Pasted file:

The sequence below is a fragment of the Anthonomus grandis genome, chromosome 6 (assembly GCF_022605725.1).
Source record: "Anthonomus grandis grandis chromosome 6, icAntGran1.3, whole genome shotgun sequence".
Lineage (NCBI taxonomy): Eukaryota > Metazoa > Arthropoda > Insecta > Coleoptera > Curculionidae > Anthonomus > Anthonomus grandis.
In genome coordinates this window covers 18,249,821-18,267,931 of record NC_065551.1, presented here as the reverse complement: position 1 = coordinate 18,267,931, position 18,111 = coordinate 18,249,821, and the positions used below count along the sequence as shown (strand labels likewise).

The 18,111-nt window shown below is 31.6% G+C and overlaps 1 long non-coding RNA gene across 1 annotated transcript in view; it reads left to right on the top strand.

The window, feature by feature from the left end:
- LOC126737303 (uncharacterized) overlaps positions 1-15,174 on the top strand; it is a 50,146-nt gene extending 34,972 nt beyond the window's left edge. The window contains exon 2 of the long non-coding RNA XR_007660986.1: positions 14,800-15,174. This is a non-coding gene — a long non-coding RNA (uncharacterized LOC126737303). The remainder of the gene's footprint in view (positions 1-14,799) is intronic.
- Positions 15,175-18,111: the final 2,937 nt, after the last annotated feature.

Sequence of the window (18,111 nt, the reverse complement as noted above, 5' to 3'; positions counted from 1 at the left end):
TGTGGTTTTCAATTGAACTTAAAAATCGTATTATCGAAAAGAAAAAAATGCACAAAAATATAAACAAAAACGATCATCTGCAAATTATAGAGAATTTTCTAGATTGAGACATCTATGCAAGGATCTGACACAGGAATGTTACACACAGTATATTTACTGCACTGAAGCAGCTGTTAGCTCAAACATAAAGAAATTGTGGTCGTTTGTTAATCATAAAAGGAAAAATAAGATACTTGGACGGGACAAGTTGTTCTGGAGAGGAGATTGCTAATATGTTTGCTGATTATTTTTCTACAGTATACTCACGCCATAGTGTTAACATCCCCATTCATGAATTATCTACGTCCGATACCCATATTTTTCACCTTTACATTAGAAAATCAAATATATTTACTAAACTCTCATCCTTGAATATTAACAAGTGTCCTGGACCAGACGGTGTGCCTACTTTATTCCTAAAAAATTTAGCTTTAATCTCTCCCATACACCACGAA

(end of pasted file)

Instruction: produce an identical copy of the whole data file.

The sequence below is a fragment of the Anthonomus grandis genome, chromosome 6 (assembly GCF_022605725.1).
Source record: "Anthonomus grandis grandis chromosome 6, icAntGran1.3, whole genome shotgun sequence".
Lineage (NCBI taxonomy): Eukaryota > Metazoa > Arthropoda > Insecta > Coleoptera > Curculionidae > Anthonomus > Anthonomus grandis.
In genome coordinates this window covers 18,249,821-18,267,931 of record NC_065551.1, presented here as the reverse complement: position 1 = coordinate 18,267,931, position 18,111 = coordinate 18,249,821, and the positions used below count along the sequence as shown (strand labels likewise).

The 18,111-nt window shown below is 31.6% G+C and overlaps 1 long non-coding RNA gene across 1 annotated transcript in view; it reads left to right on the top strand.

The window, feature by feature from the left end:
- LOC126737303 (uncharacterized) overlaps positions 1-15,174 on the top strand; it is a 50,146-nt gene extending 34,972 nt beyond the window's left edge. The window contains exon 2 of the long non-coding RNA XR_007660986.1: positions 14,800-15,174. This is a non-coding gene — a long non-coding RNA (uncharacterized LOC126737303). The remainder of the gene's footprint in view (positions 1-14,799) is intronic.
- Positions 15,175-18,111: the final 2,937 nt, after the last annotated feature.

Sequence of the window (18,111 nt, the reverse complement as noted above, 5' to 3'; positions counted from 1 at the left end):
TGTGGTTTTCAATTGAACTTAAAAATCGTATTATCGAAAAGAAAAAAATGCACAAAAATATAAACAAAAACGATCATCTGCAAATTATAGAGAATTTTCTAGATTGAGACATCTATGCAAGGATCTGACACAGGAATGTTACACACAGTATATTTACTGCACTGAAGCAGCTGTTAGCTCAAACATAAAGAAATTGTGGTCGTTTGTTAATCATAAAAGGAAAAATAAGATACTTGGACGGGACAAGTTGTTCTGGAGAGGAGATTGCTAATATGTTTGCTGATTATTTTTCTACAGTATACTCACGCCATAGTGTTAACATCCCCATTCATGAATTATCTACGTCCGATACCCATATTTTTCACCTTTACATTAGAAAATCAAATATATTTACTAAACTCTCATCCTTGAATATTAACAAGTGTCCTGGACCAGACGGTGTGCCTACTTTATTCCTAAAAAATTTAGCTTTAATCTCTCCCATACACCACGAA